I would whole heartedly recommend this book, with the caveats that it is 1) not just about Mary Queen of Scots, and 2) for a trade paperback, REALLY long. It reads quickly and is not overly difficult.
As may have been obvious if one compares the dates of this post and the last, there has been a bit of an unintended hiatus on Semper Eadem. A bit of personal history and explanation, if you’ll indulge me – I just moved from Marquette, Michigan, which is located in the beautiful Upper Peninsula of Michigan. My current location is Milwaukee, where I am working full-time and preparing applications for graduate schools. In the course of moving, I found a fabulous little apartment close to the University of Wisconsin-Milwaukee, where my partner is pursuing his PhD and where I work, but there was one small snag… no Internet access. We tried, for a month, to get the local Internet oligarchy to bestow us with the world outside of our own… but it took my partner’s and my own combined efforts to get any traction. Finally, after hours of phone calls, unfulfilled promises, and angry tweeting to get Internet into our small studio.
So now, with some fantastic speedy interwebs access, I am returned to life online!
Well, no, not really, but I’m excited to let you know about this opportunity from the Royal Studies Network. A call for papers for the first panel session described, and I am taking all this verbiage directly from the email newsletter from the Royal Studies Network.
Kalamazoo 2015-DEADLINE: September 1, 2014
The Royal Studies Network (RSN) seeks papers and participants to complete the first of twosessions it will sponsor to be presented at the 50th International Congress on Medieval Studies at Western Michigan University, May 14-17, 2015. We include details of both sessions to communicate the full scope of our congress project.
Session One, A Panel Discussion: Debatable Queens: (Re) assessing Medieval Stateswomanship, Power and Authority, and
Session Two, A Roundtable: Debatable Rule: (Re) assessing Medieval Statecraft, Power and Authority – towards a unified gendered approach(This session is fully allocated)
While recognizing the terms ‘kingship’ and ‘statesmanship’, spell-check tools in computer programs do not acknowledge the terms ‘queenship’ or ‘stateswomanship’. While this is a trivial observation in the larger scheme of things it does provide a neat stepping off point for the sessions Royal Studies Network proposes for the 50th International Congress on Medieval Studies.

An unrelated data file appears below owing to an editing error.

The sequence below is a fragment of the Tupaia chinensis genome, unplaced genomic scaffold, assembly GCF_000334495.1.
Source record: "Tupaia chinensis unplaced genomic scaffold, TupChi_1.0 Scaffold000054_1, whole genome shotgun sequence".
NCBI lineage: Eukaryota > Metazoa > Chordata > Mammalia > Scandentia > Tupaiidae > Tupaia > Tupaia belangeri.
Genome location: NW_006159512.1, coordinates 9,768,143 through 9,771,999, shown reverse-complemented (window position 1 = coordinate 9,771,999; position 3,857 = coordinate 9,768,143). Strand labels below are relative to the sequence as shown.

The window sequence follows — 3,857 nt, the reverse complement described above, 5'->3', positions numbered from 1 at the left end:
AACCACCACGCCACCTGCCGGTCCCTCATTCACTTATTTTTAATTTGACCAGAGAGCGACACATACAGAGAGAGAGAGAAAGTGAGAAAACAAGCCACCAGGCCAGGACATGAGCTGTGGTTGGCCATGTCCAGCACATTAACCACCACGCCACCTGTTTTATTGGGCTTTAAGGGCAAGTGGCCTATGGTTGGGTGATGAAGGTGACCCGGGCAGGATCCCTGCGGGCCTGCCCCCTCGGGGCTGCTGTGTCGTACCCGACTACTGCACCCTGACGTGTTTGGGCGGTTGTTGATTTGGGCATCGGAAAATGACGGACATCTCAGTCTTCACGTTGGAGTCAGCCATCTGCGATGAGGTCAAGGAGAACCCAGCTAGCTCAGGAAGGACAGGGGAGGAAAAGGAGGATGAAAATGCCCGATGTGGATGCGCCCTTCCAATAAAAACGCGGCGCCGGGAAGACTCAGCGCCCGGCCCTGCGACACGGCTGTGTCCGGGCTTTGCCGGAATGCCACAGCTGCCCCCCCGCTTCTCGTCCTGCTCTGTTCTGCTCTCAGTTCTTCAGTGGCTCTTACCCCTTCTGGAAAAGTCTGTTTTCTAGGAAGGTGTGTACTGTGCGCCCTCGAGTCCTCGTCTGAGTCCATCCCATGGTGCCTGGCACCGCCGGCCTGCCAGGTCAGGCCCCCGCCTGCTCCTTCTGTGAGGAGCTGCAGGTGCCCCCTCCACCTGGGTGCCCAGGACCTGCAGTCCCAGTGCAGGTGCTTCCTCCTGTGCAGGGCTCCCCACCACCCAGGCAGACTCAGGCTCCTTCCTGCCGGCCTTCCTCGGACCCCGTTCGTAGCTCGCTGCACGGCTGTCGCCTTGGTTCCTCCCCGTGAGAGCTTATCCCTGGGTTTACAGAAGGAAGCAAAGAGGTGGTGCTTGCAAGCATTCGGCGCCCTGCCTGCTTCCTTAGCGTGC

The panel discussion will seek to unpick and challenge some of the long-held myths and archetypes regarding medieval rulership; (re)assessing individual queens (and their kings) whose political careers and lives have been understood simplistically to be successes or failures. The Network has consciously suppressed geographical boundaries in a continuing endeavour to open its activities to a wider ‘global’ perspective.
The roundtable is designed both to pull together the themes and ideas raised during the panel discussion AND challenge the traditional tendency to research and study queens and kings in isolation. Thanks to the lucid reflections of Theresa Earenfight (and most recent scholarship in the field), rulership by queens and kings is no longer being examined in episodic ‘vanilla liberal’ isolation. Instead, effective rulership and statecraft are being brought into the light as a product of complementary partnerships and particular contexts: wives and husbands, mothers and sons; elder sisters and younger brothers; and respected advisors and monarchs of both sexes. Rulership (whether queenship or kingship) is a gendered institution, one not uniformly based upon biological sex. Instead it is founded upon nuanced psycho-social ideas of gender; ‘male’ or ‘female’ according to social and cultural distinctions and differences. The most successful political partnerships of the long Middle Ages demonstrate a clear understanding that authority and power were precision tools of statecraft, and they wielded them to great purpose and effect. It is anticipated that the two complementary sessions sponsored by the Royal Studies Network for ICM 2015 will provoke fecund ideas, lively discussion and informed debate.